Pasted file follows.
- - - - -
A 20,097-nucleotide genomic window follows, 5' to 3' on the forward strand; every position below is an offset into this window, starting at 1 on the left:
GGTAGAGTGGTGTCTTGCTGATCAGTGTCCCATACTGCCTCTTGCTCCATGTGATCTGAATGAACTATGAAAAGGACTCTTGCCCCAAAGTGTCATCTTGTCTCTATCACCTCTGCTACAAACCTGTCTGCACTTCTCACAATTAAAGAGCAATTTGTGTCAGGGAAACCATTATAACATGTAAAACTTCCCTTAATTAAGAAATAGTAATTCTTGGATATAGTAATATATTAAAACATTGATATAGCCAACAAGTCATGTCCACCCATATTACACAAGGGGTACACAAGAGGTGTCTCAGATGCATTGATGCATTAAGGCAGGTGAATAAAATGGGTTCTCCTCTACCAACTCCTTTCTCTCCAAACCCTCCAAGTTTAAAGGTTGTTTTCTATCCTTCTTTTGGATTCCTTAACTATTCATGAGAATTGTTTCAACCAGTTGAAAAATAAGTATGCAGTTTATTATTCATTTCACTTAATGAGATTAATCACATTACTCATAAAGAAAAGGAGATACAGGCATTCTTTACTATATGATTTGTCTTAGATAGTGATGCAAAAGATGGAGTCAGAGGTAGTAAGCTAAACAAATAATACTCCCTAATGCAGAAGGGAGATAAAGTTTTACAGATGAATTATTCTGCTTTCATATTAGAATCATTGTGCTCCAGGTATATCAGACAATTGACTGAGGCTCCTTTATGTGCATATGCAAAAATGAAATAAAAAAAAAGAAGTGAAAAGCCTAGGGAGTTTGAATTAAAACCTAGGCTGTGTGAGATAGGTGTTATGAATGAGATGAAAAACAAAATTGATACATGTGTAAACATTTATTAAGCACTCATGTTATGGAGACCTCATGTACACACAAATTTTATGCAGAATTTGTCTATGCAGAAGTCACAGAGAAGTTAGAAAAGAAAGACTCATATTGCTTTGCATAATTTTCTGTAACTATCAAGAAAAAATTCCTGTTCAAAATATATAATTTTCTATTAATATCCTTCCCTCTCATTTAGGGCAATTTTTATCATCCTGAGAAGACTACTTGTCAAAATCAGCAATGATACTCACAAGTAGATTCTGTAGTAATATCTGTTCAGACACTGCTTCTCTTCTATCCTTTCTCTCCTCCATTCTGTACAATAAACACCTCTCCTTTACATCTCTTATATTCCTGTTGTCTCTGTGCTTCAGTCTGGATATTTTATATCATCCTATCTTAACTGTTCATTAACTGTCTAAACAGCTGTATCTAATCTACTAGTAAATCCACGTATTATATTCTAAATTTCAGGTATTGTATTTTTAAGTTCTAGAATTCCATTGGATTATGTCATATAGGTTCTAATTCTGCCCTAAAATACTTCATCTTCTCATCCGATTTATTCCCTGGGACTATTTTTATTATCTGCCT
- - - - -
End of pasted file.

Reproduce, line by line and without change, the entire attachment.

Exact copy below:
A 20,097-nucleotide genomic window follows, 5' to 3' on the forward strand; every position below is an offset into this window, starting at 1 on the left:
GGTAGAGTGGTGTCTTGCTGATCAGTGTCCCATACTGCCTCTTGCTCCATGTGATCTGAATGAACTATGAAAAGGACTCTTGCCCCAAAGTGTCATCTTGTCTCTATCACCTCTGCTACAAACCTGTCTGCACTTCTCACAATTAAAGAGCAATTTGTGTCAGGGAAACCATTATAACATGTAAAACTTCCCTTAATTAAGAAATAGTAATTCTTGGATATAGTAATATATTAAAACATTGATATAGCCAACAAGTCATGTCCACCCATATTACACAAGGGGTACACAAGAGGTGTCTCAGATGCATTGATGCATTAAGGCAGGTGAATAAAATGGGTTCTCCTCTACCAACTCCTTTCTCTCCAAACCCTCCAAGTTTAAAGGTTGTTTTCTATCCTTCTTTTGGATTCCTTAACTATTCATGAGAATTGTTTCAACCAGTTGAAAAATAAGTATGCAGTTTATTATTCATTTCACTTAATGAGATTAATCACATTACTCATAAAGAAAAGGAGATACAGGCATTCTTTACTATATGATTTGTCTTAGATAGTGATGCAAAAGATGGAGTCAGAGGTAGTAAGCTAAACAAATAATACTCCCTAATGCAGAAGGGAGATAAAGTTTTACAGATGAATTATTCTGCTTTCATATTAGAATCATTGTGCTCCAGGTATATCAGACAATTGACTGAGGCTCCTTTATGTGCATATGCAAAAATGAAATAAAAAAAAAGAAGTGAAAAGCCTAGGGAGTTTGAATTAAAACCTAGGCTGTGTGAGATAGGTGTTATGAATGAGATGAAAAACAAAATTGATACATGTGTAAACATTTATTAAGCACTCATGTTATGGAGACCTCATGTACACACAAATTTTATGCAGAATTTGTCTATGCAGAAGTCACAGAGAAGTTAGAAAAGAAAGACTCATATTGCTTTGCATAATTTTCTGTAACTATCAAGAAAAAATTCCTGTTCAAAATATATAATTTTCTATTAATATCCTTCCCTCTCATTTAGGGCAATTTTTATCATCCTGAGAAGACTACTTGTCAAAATCAGCAATGATACTCACAAGTAGATTCTGTAGTAATATCTGTTCAGACACTGCTTCTCTTCTATCCTTTCTCTCCTCCATTCTGTACAATAAACACCTCTCCTTTACATCTCTTATATTCCTGTTGTCTCTGTGCTTCAGTCTGGATATTTTATATCATCCTATCTTAACTGTTCATTAACTGTCTAAACAGCTGTATCTAATCTACTAGTAAATCCACGTATTATATTCTAAATTTCAGGTATTGTATTTTTAAGTTCTAGAATTCCATTGGATTATGTCATATAGGTTCTAATTCTGCCCTAAAATACTTCATCTTCTCATCCGATTTATTCCCTGGGACTATTTTTATTATCTGCCT